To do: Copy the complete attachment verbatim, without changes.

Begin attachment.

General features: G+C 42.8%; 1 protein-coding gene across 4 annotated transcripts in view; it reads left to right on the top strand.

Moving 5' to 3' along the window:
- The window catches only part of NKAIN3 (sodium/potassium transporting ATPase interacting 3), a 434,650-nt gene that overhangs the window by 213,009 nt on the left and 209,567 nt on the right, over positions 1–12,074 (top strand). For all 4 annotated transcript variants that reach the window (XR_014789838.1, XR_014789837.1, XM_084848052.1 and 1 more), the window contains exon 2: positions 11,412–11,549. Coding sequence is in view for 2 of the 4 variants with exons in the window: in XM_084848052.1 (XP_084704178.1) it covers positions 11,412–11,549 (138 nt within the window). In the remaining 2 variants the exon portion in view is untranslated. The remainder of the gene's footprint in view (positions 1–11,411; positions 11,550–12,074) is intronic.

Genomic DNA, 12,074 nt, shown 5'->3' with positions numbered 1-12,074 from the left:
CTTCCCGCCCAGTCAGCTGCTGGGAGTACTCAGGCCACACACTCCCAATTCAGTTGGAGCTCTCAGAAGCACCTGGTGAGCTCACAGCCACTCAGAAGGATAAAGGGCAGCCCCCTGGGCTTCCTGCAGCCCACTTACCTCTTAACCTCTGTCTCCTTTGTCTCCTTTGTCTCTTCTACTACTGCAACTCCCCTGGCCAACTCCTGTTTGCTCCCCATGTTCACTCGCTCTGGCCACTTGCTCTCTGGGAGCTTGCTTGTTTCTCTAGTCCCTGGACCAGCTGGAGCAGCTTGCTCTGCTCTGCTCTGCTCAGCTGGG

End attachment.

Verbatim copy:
General features: G+C 42.8%; 1 protein-coding gene across 4 annotated transcripts in view; it reads left to right on the top strand.

Moving 5' to 3' along the window:
- The window catches only part of NKAIN3 (sodium/potassium transporting ATPase interacting 3), a 434,650-nt gene that overhangs the window by 213,009 nt on the left and 209,567 nt on the right, over positions 1–12,074 (top strand). For all 4 annotated transcript variants that reach the window (XR_014789838.1, XR_014789837.1, XM_084848052.1 and 1 more), the window contains exon 2: positions 11,412–11,549. Coding sequence is in view for 2 of the 4 variants with exons in the window: in XM_084848052.1 (XP_084704178.1) it covers positions 11,412–11,549 (138 nt within the window). In the remaining 2 variants the exon portion in view is untranslated. The remainder of the gene's footprint in view (positions 1–11,411; positions 11,550–12,074) is intronic.

Genomic DNA, 12,074 nt, shown 5'->3' with positions numbered 1-12,074 from the left:
CTTCCCGCCCAGTCAGCTGCTGGGAGTACTCAGGCCACACACTCCCAATTCAGTTGGAGCTCTCAGAAGCACCTGGTGAGCTCACAGCCACTCAGAAGGATAAAGGGCAGCCCCCTGGGCTTCCTGCAGCCCACTTACCTCTTAACCTCTGTCTCCTTTGTCTCCTTTGTCTCTTCTACTACTGCAACTCCCCTGGCCAACTCCTGTTTGCTCCCCATGTTCACTCGCTCTGGCCACTTGCTCTCTGGGAGCTTGCTTGTTTCTCTAGTCCCTGGACCAGCTGGAGCAGCTTGCTCTGCTCTGCTCTGCTCAGCTGGG